Age-related macular degeneration involves damage to the retina and consequent encroaching blindness. One of the contributing causes is a buildup of metabolic waste products in long-lived retinal cells to form lipofuscin, something that the SENS Research Foundation focuses on in their lysoSENS program. Here researchers review the evidence for a different proximate cause, the malfunction of nervous system immune cells:
In the healthy retina, microglial cells represent a self-renewing population of innate immune cells, which constantly survey their microenvironment. Equipped with receptors, a microglial cell detects subtle cellular damage and rapidly responds with activation, migration, and increased phagocytic activity.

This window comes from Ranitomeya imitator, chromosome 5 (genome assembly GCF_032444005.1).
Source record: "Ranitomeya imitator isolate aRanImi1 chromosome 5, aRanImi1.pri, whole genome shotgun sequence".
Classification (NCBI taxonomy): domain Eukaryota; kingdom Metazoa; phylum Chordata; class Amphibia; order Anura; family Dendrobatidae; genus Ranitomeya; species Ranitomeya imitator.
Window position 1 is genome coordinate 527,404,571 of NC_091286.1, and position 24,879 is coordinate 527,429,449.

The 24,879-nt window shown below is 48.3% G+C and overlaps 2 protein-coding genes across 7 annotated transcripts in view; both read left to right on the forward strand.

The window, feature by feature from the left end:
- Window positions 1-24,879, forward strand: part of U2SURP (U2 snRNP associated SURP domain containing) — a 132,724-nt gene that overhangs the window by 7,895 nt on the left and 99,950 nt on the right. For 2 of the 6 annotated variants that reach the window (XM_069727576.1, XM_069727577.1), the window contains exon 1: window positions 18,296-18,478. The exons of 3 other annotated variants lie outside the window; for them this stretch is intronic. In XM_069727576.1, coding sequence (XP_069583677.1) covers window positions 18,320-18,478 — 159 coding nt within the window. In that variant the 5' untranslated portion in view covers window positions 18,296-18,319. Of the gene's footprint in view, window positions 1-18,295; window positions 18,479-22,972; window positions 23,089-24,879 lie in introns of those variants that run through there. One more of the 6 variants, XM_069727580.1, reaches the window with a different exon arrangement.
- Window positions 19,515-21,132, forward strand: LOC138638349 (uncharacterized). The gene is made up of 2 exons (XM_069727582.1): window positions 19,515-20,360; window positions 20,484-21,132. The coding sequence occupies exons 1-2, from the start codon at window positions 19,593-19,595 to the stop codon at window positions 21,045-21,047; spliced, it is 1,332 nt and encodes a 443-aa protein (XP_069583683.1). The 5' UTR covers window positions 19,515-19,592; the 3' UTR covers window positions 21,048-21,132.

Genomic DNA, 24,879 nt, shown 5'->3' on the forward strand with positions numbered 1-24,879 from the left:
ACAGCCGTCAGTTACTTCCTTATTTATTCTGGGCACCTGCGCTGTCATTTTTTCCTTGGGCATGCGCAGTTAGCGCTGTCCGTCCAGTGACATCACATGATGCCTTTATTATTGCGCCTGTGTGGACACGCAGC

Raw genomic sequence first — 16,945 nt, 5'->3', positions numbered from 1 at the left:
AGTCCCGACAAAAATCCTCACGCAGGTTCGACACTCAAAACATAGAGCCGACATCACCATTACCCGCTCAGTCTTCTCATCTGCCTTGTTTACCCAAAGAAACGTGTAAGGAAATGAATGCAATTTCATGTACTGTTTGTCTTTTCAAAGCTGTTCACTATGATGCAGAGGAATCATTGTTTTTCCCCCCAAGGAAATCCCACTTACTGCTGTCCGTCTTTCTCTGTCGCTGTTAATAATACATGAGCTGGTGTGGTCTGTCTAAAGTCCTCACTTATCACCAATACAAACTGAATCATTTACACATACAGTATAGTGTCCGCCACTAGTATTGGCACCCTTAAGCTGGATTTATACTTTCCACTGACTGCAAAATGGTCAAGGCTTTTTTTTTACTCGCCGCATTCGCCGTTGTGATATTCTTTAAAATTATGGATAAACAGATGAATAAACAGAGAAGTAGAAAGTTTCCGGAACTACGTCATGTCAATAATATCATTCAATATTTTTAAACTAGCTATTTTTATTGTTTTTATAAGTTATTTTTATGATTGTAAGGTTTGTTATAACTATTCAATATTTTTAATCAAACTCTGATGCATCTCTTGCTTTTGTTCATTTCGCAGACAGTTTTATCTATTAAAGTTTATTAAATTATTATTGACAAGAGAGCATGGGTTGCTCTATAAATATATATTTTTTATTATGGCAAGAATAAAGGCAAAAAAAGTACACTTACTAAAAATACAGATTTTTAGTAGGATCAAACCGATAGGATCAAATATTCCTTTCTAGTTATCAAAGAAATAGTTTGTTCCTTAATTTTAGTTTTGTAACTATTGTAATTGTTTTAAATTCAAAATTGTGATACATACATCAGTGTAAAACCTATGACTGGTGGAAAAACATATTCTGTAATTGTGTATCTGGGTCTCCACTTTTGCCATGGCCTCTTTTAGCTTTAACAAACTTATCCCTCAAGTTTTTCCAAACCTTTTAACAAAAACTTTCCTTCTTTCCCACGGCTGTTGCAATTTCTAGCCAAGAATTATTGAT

While the involvement of microglial cells has been well characterized in monogenic retinal disorders, it is still unclear how they contribute to the onset of retinal aging disorders including age-related macular degeneration (AMD). There is evidence, that microglial activation is not solely a secondary manifestation of retinal tissue damage in age-related disorders. Thus, work in the aging rodent and human retina suggests that long-lived and genetically predisposed microglia transform into a dystrophic state, with loss of neuroprotective functions. In this concept, malfunction of aging microglia can trigger a chronic low-grade inflammatory environment that favors the onset and progression of retinal degeneration.